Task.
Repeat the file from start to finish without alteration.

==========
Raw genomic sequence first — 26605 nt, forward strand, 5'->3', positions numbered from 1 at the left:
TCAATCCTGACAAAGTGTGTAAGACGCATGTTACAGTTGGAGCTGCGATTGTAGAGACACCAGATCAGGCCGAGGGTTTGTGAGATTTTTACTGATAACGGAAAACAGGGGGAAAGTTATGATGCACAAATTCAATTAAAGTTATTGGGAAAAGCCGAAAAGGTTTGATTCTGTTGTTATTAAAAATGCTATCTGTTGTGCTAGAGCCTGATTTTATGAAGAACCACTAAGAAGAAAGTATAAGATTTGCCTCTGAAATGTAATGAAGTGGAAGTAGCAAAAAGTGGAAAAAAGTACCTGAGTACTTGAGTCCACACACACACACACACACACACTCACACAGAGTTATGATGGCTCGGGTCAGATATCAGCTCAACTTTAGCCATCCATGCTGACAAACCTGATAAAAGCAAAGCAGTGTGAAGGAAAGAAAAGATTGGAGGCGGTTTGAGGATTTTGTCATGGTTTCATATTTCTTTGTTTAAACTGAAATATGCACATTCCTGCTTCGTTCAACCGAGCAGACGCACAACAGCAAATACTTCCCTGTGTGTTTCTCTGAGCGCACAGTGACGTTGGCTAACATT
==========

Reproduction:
Raw genomic sequence first — 26605 nt, forward strand, 5'->3', positions numbered from 1 at the left:
TCAATCCTGACAAAGTGTGTAAGACGCATGTTACAGTTGGAGCTGCGATTGTAGAGACACCAGATCAGGCCGAGGGTTTGTGAGATTTTTACTGATAACGGAAAACAGGGGGAAAGTTATGATGCACAAATTCAATTAAAGTTATTGGGAAAAGCCGAAAAGGTTTGATTCTGTTGTTATTAAAAATGCTATCTGTTGTGCTAGAGCCTGATTTTATGAAGAACCACTAAGAAGAAAGTATAAGATTTGCCTCTGAAATGTAATGAAGTGGAAGTAGCAAAAAGTGGAAAAAAGTACCTGAGTACTTGAGTCCACACACACACACACACACACACTCACACAGAGTTATGATGGCTCGGGTCAGATATCAGCTCAACTTTAGCCATCCATGCTGACAAACCTGATAAAAGCAAAGCAGTGTGAAGGAAAGAAAAGATTGGAGGCGGTTTGAGGATTTTGTCATGGTTTCATATTTCTTTGTTTAAACTGAAATATGCACATTCCTGCTTCGTTCAACCGAGCAGACGCACAACAGCAAATACTTCCCTGTGTGTTTCTCTGAGCGCACAGTGACGTTGGCTAACATT